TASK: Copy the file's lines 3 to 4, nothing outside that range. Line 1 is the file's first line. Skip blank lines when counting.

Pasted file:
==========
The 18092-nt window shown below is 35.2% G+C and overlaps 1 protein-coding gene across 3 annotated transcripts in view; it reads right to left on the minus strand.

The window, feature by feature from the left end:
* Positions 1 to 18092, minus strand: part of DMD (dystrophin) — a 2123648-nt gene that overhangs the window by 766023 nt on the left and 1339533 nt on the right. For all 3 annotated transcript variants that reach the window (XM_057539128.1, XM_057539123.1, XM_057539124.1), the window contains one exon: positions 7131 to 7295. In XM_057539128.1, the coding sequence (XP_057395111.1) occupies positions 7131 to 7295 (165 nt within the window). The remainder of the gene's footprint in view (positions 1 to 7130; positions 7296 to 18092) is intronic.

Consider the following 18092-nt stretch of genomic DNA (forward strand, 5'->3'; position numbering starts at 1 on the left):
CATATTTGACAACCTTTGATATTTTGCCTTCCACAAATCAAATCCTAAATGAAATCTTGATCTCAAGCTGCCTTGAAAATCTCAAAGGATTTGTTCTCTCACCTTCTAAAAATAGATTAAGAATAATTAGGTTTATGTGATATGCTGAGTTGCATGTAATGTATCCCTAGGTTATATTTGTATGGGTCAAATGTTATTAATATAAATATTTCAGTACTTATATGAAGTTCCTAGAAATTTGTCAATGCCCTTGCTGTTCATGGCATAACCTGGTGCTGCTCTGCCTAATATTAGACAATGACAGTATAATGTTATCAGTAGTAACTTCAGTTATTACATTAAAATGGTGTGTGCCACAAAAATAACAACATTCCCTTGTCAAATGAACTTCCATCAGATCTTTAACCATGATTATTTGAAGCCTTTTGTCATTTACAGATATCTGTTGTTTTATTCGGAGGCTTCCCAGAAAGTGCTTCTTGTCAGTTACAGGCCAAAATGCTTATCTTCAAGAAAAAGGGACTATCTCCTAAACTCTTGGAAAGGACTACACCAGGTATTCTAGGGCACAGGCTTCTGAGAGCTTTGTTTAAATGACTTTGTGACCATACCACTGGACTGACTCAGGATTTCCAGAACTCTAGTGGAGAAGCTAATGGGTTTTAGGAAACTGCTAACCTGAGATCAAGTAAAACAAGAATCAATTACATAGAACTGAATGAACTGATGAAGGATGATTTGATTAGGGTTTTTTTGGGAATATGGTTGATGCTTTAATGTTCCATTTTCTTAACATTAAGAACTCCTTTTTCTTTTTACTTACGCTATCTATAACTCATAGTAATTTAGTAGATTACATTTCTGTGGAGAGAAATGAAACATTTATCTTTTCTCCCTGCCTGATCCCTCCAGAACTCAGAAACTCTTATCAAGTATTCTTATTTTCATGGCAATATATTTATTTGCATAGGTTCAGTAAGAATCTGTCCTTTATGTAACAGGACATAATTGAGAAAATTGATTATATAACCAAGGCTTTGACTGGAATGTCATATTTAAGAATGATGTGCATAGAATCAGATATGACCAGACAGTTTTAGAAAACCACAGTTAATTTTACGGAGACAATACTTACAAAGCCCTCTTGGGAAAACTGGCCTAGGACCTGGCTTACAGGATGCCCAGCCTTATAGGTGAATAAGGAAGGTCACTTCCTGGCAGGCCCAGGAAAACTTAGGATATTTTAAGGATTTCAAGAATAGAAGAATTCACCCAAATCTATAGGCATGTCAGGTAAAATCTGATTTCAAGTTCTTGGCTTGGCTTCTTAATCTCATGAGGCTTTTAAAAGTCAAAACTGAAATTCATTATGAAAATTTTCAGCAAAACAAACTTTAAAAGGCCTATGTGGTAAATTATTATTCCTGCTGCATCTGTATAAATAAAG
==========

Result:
* Positions 1 to 18092, minus strand: part of DMD (dystrophin) — a 2123648-nt gene that overhangs the window by 766023 nt on the left and 1339533 nt on the right. For all 3 annotated transcript variants that reach the window (XM_057539128.1, XM_057539123.1, XM_057539124.1), the window contains one exon: positions 7131 to 7295. In XM_057539128.1, the coding sequence (XP_057395111.1) occupies positions 7131 to 7295 (165 nt within the window). The remainder of the gene's footprint in view (positions 1 to 7130; positions 7296 to 18092) is intronic.

Consider the following 18092-nt stretch of genomic DNA (forward strand, 5'->3'; position numbering starts at 1 on the left):